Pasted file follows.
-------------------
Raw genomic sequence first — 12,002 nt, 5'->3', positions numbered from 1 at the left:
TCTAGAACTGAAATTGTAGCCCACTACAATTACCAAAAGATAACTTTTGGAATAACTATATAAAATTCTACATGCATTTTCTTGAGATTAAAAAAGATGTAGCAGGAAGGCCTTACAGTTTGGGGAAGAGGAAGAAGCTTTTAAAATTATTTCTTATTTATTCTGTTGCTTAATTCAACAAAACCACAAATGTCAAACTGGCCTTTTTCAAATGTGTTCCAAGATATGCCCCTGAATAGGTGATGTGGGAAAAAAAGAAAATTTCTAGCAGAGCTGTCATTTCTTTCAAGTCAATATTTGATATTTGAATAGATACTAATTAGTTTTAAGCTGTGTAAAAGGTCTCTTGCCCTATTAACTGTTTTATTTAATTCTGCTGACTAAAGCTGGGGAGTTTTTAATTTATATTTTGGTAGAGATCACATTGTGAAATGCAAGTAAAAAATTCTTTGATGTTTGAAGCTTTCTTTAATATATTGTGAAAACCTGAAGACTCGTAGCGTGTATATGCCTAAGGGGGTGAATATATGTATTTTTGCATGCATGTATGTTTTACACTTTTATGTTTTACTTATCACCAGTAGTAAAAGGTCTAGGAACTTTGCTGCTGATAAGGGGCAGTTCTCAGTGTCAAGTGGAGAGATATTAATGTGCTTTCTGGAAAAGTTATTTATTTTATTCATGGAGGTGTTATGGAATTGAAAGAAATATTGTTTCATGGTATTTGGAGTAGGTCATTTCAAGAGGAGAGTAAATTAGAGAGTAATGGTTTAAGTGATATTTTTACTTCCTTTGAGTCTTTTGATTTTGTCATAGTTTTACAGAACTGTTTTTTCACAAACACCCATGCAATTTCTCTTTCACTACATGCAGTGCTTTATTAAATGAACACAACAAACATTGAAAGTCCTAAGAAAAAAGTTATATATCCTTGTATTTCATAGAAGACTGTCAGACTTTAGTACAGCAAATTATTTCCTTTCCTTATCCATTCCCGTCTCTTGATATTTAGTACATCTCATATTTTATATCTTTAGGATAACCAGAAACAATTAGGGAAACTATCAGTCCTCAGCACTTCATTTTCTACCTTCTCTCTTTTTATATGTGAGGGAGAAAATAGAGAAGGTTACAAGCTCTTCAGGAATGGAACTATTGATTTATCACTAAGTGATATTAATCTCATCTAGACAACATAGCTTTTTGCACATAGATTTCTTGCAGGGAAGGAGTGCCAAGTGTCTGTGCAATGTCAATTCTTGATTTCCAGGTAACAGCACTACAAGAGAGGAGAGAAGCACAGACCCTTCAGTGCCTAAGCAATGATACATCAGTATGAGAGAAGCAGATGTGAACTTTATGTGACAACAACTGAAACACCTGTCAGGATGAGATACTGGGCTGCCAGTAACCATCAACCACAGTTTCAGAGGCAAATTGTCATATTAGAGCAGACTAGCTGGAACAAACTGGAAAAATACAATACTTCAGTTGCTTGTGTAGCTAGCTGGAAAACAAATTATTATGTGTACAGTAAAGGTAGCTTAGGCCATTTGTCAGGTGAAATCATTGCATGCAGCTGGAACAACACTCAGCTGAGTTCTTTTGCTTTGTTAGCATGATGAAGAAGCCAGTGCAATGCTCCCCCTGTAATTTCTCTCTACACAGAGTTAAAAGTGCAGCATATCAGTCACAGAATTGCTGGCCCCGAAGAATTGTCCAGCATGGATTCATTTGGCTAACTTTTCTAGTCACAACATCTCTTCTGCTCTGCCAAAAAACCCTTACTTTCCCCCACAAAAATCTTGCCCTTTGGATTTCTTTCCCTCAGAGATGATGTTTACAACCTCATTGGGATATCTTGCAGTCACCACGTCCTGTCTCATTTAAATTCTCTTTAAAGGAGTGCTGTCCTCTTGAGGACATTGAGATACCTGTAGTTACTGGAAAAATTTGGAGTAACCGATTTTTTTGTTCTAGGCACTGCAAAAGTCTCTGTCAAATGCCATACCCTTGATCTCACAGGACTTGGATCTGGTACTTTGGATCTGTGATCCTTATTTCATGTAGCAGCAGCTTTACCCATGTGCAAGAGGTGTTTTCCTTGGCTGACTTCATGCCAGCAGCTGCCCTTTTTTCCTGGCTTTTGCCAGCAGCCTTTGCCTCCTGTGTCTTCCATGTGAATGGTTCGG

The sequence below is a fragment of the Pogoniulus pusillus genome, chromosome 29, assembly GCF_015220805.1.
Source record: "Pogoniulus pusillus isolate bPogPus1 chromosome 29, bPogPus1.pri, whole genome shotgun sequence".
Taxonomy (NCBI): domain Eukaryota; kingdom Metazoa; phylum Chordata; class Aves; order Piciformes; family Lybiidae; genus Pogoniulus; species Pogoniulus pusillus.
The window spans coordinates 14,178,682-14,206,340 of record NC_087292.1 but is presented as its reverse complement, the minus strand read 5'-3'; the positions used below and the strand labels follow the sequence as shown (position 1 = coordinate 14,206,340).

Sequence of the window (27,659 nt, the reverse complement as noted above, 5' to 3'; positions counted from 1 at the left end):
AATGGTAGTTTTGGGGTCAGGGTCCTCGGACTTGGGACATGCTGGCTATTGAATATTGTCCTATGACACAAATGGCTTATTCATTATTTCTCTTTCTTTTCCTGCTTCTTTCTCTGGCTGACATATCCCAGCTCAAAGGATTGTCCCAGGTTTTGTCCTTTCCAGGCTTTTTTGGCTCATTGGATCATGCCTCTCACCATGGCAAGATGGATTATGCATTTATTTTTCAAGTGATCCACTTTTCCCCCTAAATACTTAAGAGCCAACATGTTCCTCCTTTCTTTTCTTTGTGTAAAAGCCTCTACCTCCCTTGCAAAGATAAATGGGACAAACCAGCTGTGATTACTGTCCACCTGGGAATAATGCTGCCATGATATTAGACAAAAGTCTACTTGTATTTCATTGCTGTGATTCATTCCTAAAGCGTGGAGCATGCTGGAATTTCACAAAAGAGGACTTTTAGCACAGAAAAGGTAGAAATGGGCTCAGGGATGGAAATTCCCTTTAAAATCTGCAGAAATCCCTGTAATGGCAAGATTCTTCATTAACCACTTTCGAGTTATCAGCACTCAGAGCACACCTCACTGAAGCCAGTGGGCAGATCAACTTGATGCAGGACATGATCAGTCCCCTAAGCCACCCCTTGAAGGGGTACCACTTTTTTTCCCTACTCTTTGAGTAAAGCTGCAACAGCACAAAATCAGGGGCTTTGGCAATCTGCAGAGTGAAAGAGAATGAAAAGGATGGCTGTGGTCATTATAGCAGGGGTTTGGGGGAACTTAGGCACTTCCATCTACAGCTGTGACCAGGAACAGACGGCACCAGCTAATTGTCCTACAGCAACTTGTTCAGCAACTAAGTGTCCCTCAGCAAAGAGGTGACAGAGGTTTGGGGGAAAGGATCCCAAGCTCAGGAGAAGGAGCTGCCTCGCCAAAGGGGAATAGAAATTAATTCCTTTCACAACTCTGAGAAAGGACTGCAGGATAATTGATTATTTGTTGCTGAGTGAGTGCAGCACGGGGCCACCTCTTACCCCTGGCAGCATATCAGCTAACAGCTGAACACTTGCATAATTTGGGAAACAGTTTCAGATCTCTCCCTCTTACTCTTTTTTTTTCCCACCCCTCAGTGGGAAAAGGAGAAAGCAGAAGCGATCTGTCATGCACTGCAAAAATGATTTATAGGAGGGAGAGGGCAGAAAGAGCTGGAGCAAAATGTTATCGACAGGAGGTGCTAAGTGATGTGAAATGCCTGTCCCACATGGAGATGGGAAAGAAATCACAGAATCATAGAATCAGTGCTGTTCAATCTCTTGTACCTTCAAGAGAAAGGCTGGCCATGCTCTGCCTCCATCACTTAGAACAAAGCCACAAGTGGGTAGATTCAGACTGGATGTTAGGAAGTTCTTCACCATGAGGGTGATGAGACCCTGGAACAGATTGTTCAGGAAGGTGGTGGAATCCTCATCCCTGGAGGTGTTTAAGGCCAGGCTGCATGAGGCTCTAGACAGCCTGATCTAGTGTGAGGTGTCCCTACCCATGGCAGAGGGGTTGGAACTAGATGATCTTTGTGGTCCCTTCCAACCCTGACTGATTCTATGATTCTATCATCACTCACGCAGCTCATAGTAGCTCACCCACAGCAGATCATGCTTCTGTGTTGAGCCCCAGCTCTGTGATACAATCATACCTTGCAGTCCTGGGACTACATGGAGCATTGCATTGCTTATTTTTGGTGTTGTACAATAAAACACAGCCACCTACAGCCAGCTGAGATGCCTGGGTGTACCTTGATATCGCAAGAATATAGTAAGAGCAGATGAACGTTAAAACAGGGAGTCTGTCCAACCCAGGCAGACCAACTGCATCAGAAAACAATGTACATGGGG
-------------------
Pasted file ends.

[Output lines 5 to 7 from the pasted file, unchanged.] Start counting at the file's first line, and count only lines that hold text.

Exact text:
Taxonomy (NCBI): domain Eukaryota; kingdom Metazoa; phylum Chordata; class Aves; order Piciformes; family Lybiidae; genus Pogoniulus; species Pogoniulus pusillus.
The window spans coordinates 14,178,682-14,206,340 of record NC_087292.1 but is presented as its reverse complement, the minus strand read 5'-3'; the positions used below and the strand labels follow the sequence as shown (position 1 = coordinate 14,206,340).

Sequence of the window (27,659 nt, the reverse complement as noted above, 5' to 3'; positions counted from 1 at the left end):